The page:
The overthrow of Saddam Hussein would mark a major victory for U.S. foreign policy, but U.S. exporters could be among the last to benefit from the downfall of the Iraqi leader, experts say.

Current and former U.S. officials agree that the chances of getting rid of Mr. Hussein are better now than at any time since Iraqi forces were driven

from Kuwait in 1991. But a U.S. role in rebuilding Iraq's shrunken economy would depend entirely upon the nature of a successor regime.The Clinton administration distrusts the idea of a takeover by Lt. Gen. Hussein Kamel Hassan, one of two sons-in-law of Mr. Hussein who defected to Jordan earlier this month. The former chief of Iraq's military-industrial complex has been ranked No. 5 on a list of war criminals by opposition groups, said one U.S. official, who spoke on condition of anonymity.

A power shift to Mr. Kamel would be little improvement from the U.S. standpoint, although it could accelerate the lifting of U.N. trade sanctions. Iraq would then be free to resume oil exports, earning cash to buy the goods it desperately needs.

But whether the United States would quickly ease its own trade curbs or join in rebuilding may be another matter.

"If the U.S. agrees to lift sanctions, that implies that we're ready to do business there," said another official, although he declined to predict the level of U.S. participation without knowing the intentions of Iraq's new leaders.

The rise of "Saddamism without Saddam" is unlikely to elicit U.S. support or open the Iraqi market to American interests, said Richard Haass, former National Security Council aide, now director of national security programs at the Council on Foreign Relations.

U.S. political standards for a new government in Baghdad are seen as far more particular than those of Russia or France, both of which have discussed oil development deals with Iraq, contingent upon ending U.N. sanctions. Officials agree that both nations will have a head start on reconstruction contracts if the next Iraqi government is less than ideal from a U.S. point of view.

Iraq owes an estimated $7 billion to Russia and billions more to France for arms delivered before the embargo. Mr. Haass said the two nations see the chance of a "twofer" in Iraq, reaping both repayment and sales.

The rebirth of the Iraqi market could follow many possible paths, depending on the regime and the foreign response. Rejuvenation of the country's oil industry would be a priority, opening up huge opportunities for providers of oil field equipment and services.

Iraq pumped some 2.5 million barrels of oil a day before the Gulf War. Morris Adelman, a Massachusetts Institute of Technology professor emeritus and oil expert, has said Baghdad could produce 3 million barrels a day within a year to 18 months after sanctions end. A flood of imports could follow quickly to relieve the scarcity of the past four years.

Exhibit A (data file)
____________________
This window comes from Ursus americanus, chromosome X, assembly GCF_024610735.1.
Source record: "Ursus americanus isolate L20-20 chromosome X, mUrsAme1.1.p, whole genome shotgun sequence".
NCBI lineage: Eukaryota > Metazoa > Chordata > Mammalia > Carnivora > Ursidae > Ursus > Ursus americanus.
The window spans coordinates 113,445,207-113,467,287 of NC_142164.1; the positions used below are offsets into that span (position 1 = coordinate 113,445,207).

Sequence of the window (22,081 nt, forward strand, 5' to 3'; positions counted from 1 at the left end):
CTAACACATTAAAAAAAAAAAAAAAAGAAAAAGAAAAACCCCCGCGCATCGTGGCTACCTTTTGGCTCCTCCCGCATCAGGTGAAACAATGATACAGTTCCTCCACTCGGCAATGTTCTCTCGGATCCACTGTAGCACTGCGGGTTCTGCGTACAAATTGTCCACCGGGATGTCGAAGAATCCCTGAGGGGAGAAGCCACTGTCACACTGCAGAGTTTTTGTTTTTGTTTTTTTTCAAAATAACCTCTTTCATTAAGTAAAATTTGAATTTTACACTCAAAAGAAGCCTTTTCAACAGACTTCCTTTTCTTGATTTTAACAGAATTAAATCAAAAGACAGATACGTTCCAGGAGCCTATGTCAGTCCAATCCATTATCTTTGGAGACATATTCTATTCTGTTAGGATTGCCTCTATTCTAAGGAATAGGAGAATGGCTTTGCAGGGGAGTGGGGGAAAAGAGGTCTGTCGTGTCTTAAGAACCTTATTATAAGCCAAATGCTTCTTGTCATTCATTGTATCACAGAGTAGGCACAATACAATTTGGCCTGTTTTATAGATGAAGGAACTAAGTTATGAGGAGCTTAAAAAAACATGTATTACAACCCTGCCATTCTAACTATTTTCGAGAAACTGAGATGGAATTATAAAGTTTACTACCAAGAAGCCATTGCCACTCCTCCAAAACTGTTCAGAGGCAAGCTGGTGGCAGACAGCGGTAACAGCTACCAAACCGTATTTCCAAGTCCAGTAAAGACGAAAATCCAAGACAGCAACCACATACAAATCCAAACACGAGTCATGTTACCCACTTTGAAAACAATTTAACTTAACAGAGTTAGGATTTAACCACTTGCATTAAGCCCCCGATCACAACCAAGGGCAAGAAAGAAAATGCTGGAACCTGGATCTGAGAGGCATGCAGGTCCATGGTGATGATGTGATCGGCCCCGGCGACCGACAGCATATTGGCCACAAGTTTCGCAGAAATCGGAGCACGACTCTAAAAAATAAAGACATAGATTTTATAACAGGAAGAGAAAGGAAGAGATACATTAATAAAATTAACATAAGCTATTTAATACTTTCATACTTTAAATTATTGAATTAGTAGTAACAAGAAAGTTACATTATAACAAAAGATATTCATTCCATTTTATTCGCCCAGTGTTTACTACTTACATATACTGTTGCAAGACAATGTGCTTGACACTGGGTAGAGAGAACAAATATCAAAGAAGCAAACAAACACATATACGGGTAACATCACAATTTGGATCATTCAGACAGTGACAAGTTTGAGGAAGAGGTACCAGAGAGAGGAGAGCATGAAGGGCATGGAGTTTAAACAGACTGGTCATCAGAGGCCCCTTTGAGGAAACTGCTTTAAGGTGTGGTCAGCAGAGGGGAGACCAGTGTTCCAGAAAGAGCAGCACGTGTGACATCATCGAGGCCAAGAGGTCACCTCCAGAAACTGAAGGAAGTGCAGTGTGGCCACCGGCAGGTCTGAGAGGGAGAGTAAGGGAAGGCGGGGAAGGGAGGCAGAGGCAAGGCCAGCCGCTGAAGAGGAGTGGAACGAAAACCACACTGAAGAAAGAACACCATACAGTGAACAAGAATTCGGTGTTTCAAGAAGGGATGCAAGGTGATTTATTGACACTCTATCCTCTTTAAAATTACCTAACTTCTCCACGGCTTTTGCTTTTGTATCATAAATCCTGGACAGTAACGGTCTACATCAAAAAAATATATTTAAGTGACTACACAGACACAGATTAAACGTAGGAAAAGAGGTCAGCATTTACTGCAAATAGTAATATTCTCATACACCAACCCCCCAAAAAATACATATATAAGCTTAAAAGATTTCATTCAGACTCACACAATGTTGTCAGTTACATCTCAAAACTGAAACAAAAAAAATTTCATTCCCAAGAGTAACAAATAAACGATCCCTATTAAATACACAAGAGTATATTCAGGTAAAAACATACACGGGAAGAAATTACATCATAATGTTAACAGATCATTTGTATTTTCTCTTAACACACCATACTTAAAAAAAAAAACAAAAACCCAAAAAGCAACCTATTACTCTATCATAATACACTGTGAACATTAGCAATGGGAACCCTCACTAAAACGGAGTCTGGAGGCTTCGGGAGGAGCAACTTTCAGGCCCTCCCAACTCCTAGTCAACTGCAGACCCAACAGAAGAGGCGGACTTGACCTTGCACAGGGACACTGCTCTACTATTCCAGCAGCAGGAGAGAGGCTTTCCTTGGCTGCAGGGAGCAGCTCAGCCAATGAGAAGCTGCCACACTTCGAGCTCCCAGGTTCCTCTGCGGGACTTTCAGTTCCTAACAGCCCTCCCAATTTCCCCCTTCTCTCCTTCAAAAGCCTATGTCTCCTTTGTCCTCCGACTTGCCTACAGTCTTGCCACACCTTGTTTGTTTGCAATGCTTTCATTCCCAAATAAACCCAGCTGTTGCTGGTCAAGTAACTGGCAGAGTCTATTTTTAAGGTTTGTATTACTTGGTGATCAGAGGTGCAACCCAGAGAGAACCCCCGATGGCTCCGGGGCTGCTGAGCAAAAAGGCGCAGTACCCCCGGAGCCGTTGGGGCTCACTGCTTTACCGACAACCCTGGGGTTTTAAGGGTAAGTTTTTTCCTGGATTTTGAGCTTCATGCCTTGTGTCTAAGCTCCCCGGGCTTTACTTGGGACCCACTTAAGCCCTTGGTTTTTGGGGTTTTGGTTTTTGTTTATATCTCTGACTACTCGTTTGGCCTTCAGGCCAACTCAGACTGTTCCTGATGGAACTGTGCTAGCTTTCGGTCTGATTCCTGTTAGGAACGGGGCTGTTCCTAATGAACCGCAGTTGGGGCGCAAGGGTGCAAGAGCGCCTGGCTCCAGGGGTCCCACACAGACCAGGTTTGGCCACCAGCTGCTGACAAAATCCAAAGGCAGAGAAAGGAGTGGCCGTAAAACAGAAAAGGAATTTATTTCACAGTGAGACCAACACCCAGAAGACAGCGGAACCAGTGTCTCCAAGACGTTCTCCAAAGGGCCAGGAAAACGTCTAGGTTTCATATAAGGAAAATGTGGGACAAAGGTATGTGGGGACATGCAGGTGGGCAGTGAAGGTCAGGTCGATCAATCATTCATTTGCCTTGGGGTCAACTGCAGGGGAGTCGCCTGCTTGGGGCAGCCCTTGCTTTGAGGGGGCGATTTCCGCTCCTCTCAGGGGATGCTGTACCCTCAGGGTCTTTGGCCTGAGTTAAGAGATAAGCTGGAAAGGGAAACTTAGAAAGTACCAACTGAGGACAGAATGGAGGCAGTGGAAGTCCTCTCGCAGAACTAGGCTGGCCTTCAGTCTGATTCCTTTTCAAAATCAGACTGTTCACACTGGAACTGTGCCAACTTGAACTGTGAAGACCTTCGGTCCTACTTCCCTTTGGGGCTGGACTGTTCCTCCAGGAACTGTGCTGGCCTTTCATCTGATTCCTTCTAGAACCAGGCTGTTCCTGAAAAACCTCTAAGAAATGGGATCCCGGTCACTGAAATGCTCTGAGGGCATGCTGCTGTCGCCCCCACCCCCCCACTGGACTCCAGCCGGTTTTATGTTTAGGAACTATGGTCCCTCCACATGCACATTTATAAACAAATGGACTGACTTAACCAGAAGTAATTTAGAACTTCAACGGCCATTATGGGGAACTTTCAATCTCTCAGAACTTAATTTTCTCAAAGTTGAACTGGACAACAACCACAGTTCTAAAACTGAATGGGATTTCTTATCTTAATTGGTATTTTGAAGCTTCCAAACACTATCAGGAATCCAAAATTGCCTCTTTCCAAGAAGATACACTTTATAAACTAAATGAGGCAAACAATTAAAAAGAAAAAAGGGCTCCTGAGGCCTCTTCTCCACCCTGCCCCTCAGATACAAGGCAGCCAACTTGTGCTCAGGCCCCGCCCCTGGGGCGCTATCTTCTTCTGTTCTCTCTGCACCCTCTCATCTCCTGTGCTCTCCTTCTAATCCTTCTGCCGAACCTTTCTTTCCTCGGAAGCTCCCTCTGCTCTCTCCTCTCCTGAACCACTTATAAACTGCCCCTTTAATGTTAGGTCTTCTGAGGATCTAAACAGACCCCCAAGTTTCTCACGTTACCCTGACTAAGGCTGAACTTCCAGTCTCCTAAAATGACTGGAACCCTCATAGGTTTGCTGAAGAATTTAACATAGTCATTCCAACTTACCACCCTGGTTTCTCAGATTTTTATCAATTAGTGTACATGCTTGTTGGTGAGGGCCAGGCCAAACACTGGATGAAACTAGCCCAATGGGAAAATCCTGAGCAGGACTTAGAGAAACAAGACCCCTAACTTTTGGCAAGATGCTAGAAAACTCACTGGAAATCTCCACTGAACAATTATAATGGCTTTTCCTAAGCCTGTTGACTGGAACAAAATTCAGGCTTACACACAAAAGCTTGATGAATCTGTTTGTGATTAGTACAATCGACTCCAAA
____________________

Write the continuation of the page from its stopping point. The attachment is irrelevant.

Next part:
A U.N. official who has visited Iraq said Monday that shortages have affected virtually everything. An estimated 4 million of the country's 19 million people are in need of food assistance. In Iraq's hospitals, there is little medicine or basic surgical supplies. Medical equipment has been cannibalized. Even elevators have ceased to work.

The country needs water purification and sanitation equipment, chlorine, pesticides, fertilizer and materials to replace destroyed schools, said the official.

While Iraq has rebuilt infrastructure damaged during the war, many repairs may be only temporary, said Jeremy Pressman, a researcher at the Center for Strategic and International Studies.

"A lot of it is patch jobs, absolutely," said the U.N. official, who asked not to be named. "You can pretty much start from scratch."

The misery contrasts starkly with Iraq's past and its potential as a future market.

"It's the only Arab country that essentially has it all - people, water, oil, a relatively educated work force. It represents an attractive market, for sure," Mr. Haass said.

There are no economic figures available to chart the country's decline. An International Monetary Fund official estimated Iraq's prewar gross domestic product at between $65 billion and $70 billion. It is believed to be only a small fraction of that now.

One measure of the disaster is the drop in the Iraq's once-proud currency, the dinar, which traded at 3.2 times the value of the dollar in 1989, a rate it still maintains officially. Last month, the dinar reportedly plunged to 1,450 to the dollar on the black market as food prices soared. The rate implies inflation of over 450,000 percent since the war.

While renewed oil exports would reverse the slide, it is unclear how the revenue would be divided. Imports would have to be paid for, but so would compensation for war damages, foreign claims, debt and the costs of the U.N. Special Commission (Unscom), which is charged with assuring that weapons of mass destruction are destroyed.

The IMF reckoned Iraq's prewar foreign debt at $75 billion. Iraq has acknowledged only $42.1 billion of it, a discrepancy that will be subject to claims. But the United States is expected to be the toughest of all Baghdad's creditors, a stance likely to make U.S. suppliers the last to gain access to the Iraqi market.

The Department of Agriculture's Commodities Credit Corp. is still owed $2 billion for guaranteed grain sales to Iraq. Some $1.4 billion of Iraqi funds remains frozen in U.S. bank accounts, although $200 million has been lent to Unscom, said a Treasury official. Claims against the funds could be as high as $5 billion, he said.

Sanctions-lifting may also face long delays, no matter who succeeds Mr. Hussein. Rolf Ekeus, chairman of Unscom, said on Monday's MacNeil/Lehrer News Hour that the commission must review some 1 million pages of newly obtained weapons documents.